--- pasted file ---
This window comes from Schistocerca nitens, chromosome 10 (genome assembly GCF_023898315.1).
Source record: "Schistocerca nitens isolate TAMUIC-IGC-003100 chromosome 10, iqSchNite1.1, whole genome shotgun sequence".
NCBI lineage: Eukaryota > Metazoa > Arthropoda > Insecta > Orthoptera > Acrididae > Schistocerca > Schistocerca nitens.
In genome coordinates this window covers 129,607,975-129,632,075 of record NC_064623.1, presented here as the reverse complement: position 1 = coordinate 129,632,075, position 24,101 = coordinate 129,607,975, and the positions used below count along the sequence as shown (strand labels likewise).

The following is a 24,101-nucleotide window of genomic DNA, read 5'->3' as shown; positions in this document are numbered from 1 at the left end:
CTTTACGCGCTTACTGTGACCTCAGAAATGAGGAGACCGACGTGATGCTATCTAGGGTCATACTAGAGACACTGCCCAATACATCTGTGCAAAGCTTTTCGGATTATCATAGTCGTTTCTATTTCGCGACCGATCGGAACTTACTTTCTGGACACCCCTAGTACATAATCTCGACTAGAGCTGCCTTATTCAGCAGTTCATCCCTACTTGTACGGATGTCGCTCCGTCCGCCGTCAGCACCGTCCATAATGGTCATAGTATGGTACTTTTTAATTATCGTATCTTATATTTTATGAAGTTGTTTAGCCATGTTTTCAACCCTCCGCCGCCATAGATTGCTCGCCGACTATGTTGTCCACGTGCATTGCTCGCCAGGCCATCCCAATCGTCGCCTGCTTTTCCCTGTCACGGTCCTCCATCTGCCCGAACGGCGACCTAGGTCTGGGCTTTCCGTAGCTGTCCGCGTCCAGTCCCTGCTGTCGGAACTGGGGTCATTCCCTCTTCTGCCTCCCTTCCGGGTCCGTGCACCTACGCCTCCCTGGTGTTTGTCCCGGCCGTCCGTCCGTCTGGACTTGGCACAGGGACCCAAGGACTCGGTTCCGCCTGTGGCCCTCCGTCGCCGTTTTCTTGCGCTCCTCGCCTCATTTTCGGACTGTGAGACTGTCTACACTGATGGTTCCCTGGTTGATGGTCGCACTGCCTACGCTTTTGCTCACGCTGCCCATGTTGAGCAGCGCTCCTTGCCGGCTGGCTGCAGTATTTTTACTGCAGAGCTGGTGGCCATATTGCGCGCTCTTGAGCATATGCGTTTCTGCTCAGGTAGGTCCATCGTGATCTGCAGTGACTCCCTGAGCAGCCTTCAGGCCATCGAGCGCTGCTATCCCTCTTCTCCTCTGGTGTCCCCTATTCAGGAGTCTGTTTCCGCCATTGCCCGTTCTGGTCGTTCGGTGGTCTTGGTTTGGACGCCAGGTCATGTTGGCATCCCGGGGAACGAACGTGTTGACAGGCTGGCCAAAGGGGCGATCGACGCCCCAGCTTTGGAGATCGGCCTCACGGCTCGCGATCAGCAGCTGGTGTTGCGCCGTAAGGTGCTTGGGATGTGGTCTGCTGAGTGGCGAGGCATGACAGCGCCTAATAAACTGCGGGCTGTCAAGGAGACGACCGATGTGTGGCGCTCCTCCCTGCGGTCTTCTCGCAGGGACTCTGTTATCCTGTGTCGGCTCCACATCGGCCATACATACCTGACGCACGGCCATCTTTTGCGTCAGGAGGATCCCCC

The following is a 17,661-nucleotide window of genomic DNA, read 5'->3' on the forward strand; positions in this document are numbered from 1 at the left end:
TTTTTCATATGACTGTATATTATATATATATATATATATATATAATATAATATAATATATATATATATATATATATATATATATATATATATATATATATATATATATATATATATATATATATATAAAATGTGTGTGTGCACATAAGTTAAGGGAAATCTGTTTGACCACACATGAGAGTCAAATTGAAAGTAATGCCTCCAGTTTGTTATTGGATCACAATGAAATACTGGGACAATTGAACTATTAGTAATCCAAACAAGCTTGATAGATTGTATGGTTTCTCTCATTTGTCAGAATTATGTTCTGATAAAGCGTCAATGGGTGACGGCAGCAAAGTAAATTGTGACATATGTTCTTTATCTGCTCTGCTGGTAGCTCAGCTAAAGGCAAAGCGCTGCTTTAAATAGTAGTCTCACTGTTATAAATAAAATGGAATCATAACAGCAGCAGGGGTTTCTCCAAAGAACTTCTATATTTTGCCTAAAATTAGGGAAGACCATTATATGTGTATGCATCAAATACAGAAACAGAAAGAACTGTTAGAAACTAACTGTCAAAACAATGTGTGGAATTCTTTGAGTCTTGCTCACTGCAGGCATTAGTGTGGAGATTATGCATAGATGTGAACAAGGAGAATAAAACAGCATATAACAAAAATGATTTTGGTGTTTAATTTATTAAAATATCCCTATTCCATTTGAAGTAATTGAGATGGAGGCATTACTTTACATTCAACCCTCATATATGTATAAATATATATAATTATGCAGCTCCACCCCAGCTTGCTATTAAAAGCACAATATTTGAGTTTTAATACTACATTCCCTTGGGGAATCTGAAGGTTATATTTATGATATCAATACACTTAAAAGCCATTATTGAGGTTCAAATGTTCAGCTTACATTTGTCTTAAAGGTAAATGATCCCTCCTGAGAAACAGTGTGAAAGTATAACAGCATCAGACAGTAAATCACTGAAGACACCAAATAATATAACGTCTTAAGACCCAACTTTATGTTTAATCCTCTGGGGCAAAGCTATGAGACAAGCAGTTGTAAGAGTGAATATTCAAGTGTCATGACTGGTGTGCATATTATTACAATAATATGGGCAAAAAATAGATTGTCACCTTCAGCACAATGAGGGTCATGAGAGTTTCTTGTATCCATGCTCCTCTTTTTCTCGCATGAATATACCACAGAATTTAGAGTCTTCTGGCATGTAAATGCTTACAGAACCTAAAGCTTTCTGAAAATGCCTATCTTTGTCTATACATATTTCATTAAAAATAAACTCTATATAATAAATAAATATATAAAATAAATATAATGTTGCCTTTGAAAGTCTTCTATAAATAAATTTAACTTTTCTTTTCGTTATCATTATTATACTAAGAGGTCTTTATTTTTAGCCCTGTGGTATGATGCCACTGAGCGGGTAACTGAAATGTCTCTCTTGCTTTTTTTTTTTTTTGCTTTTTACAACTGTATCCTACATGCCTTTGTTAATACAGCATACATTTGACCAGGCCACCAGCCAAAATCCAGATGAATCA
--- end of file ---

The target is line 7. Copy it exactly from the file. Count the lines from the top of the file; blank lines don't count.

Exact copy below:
The following is a 17,661-nucleotide window of genomic DNA, read 5'->3' on the forward strand; positions in this document are numbered from 1 at the left end: